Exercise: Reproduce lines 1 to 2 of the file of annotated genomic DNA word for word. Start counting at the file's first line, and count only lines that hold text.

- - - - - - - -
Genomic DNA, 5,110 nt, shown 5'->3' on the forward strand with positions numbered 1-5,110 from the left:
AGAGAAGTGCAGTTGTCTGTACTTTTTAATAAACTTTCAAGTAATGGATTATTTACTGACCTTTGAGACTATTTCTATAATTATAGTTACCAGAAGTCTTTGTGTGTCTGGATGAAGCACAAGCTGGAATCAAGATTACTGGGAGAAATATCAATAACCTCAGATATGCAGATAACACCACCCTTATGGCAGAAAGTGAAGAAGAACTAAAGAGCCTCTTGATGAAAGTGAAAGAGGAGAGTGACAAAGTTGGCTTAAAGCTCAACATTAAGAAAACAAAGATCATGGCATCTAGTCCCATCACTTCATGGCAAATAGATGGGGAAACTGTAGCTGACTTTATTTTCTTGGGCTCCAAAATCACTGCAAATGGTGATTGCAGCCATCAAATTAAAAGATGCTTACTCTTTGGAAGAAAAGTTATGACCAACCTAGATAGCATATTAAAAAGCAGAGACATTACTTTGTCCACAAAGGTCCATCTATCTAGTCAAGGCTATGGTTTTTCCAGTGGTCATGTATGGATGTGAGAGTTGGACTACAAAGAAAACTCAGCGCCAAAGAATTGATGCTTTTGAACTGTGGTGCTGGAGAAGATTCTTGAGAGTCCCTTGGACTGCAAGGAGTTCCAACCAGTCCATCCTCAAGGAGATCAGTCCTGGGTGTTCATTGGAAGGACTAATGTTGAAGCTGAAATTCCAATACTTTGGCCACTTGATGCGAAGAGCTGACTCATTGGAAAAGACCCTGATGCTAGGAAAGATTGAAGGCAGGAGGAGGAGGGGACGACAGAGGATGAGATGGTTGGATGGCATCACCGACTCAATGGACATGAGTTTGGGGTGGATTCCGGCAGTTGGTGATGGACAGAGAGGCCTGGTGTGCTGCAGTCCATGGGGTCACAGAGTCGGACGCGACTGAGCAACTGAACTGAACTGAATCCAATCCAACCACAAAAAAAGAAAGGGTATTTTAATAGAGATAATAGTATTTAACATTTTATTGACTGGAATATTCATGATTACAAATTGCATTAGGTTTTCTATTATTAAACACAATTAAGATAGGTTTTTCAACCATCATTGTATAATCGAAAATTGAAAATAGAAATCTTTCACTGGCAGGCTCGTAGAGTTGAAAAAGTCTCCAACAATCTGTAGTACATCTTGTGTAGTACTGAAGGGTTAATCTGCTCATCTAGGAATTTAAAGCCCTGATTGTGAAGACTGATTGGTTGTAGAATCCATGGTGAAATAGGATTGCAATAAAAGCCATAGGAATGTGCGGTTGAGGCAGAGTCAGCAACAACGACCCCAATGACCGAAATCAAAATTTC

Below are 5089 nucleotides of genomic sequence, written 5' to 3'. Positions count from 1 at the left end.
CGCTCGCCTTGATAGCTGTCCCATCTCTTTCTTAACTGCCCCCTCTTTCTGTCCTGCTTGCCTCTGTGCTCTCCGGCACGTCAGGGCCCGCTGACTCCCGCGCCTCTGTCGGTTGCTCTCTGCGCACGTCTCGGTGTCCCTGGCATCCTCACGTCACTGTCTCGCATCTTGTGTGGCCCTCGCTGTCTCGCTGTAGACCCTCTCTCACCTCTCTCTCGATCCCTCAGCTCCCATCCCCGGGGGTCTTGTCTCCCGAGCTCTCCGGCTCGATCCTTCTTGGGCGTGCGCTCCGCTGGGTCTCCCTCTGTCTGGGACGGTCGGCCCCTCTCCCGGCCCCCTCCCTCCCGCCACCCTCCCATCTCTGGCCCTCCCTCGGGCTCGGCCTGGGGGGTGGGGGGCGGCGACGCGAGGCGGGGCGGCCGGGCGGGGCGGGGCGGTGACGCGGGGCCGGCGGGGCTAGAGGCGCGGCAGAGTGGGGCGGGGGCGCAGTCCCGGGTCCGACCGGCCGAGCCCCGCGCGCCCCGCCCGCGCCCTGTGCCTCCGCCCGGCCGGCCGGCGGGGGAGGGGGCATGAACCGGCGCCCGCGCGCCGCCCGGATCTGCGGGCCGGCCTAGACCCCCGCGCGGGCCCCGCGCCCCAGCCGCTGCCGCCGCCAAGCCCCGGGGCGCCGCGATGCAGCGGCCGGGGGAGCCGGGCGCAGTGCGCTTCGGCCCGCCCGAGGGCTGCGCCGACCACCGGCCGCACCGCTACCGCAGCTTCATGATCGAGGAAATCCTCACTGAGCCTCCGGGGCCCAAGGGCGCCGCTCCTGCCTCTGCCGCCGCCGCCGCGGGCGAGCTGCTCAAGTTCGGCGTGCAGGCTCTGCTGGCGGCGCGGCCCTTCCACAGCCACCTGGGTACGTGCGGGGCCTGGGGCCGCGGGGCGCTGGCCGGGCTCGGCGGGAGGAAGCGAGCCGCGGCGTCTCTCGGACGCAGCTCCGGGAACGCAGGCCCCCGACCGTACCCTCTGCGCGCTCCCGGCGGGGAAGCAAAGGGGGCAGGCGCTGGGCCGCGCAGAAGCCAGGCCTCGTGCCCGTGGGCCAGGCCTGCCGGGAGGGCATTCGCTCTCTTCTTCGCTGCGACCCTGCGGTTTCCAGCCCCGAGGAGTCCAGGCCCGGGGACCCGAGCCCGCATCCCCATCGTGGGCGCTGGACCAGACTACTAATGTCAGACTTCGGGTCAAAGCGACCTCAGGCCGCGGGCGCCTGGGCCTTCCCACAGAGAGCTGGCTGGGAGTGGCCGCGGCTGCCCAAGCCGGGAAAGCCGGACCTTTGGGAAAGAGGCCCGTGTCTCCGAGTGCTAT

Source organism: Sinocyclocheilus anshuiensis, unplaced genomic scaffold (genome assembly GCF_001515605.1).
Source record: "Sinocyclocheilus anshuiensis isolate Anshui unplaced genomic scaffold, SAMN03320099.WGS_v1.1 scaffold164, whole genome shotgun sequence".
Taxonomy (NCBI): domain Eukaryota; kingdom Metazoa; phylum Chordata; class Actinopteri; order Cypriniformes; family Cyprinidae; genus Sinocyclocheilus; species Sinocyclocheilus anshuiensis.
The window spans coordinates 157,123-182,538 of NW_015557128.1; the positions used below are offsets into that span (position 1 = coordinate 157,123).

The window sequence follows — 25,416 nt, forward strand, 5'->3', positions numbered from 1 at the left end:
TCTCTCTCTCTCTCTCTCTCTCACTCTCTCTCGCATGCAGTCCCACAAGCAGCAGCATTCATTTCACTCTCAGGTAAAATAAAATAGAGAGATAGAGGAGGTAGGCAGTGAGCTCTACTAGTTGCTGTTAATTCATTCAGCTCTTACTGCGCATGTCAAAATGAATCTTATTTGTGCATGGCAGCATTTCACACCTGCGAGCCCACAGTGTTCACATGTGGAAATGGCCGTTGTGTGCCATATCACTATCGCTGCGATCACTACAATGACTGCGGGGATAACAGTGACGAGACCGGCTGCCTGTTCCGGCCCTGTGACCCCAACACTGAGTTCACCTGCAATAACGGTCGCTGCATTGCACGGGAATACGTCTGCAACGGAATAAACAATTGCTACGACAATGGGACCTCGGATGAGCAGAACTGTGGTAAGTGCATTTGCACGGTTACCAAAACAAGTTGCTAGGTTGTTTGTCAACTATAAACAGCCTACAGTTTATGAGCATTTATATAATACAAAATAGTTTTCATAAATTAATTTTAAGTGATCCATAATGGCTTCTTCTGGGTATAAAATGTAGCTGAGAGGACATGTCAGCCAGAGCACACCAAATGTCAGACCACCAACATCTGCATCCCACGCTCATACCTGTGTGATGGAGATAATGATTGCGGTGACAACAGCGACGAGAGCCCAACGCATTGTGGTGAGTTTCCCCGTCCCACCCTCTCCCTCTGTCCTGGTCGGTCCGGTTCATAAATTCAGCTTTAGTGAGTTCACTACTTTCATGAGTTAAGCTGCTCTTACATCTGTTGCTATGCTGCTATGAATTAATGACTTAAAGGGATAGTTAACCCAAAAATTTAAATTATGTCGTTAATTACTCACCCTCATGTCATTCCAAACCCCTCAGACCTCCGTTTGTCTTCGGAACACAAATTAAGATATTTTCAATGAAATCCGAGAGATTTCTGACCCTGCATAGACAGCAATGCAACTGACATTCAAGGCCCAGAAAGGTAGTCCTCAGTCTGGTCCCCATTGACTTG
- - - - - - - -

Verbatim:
Genomic DNA, 5,110 nt, shown 5'->3' on the forward strand with positions numbered 1-5,110 from the left:
AGAGAAGTGCAGTTGTCTGTACTTTTTAATAAACTTTCAAGTAATGGATTATTTACTGACCTTTGAGACTATTTCTATAATTATAGTTACCAGAAGTCTTTGTGTGTCTGGATGAAGCACAAGCTGGAATCAAGATTACTGGGAGAAATATCAATAACCTCAGATATGCAGATAACACCACCCTTATGGCAGAAAGTGAAGAAGAACTAAAGAGCCTCTTGATGAAAGTGAAAGAGGAGAGTGACAAAGTTGGCTTAAAGCTCAACATTAAGAAAACAAAGATCATGGCATCTAGTCCCATCACTTCATGGCAAATAGATGGGGAAACTGTAGCTGACTTTATTTTCTTGGGCTCCAAAATCACTGCAAATGGTGATTGCAGCCATCAAATTAAAAGATGCTTACTCTTTGGAAGAAAAGTTATGACCAACCTAGATAGCATATTAAAAAGCAGAGACATTACTTTGTCCACAAAGGTCCATCTATCTAGTCAAGGCTATGGTTTTTCCAGTGGTCATGTATGGATGTGAGAGTTGGACTACAAAGAAAACTCAGCGCCAAAGAATTGATGCTTTTGAACTGTGGTGCTGGAGAAGATTCTTGAGAGTCCCTTGGACTGCAAGGAGTTCCAACCAGTCCATCCTCAAGGAGATCAGTCCTGGGTGTTCATTGGAAGGACTAATGTTGAAGCTGAAATTCCAATACTTTGGCCACTTGATGCGAAGAGCTGACTCATTGGAAAAGACCCTGATGCTAGGAAAGATTGAAGGCAGGAGGAGGAGGGGACGACAGAGGATGAGATGGTTGGATGGCATCACCGACTCAATGGACATGAGTTTGGGGTGGATTCCGGCAGTTGGTGATGGACAGAGAGGCCTGGTGTGCTGCAGTCCATGGGGTCACAGAGTCGGACGCGACTGAGCAACTGAACTGAACTGAATCCAATCCAACCACAAAAAAAGAAAGGGTATTTTAATAGAGATAATAGTATTTAACATTTTATTGACTGGAATATTCATGATTACAAATTGCATTAGGTTTTCTATTATTAAACACAATTAAGATAGGTTTTTCAACCATCATTGTATAATCGAAAATTGAAAATAGAAATCTTTCACTGGCAGGCTCGTAGAGTTGAAAAAGTCTCCAACAATCTGTAGTACATCTTGTGTAGTACTGAAGGGTTAATCTGCTCATCTAGGAATTTAAAGCCCTGATTGTGAAGACTGATTGGTTGTAGAATCCATGGTGAAATAGGATTGCAATAAAAGCCATAGGAATGTGCGGTTGAGGCAGAGTCAGCAACAACGACCCCAATGACCGAAATCAAAATTTC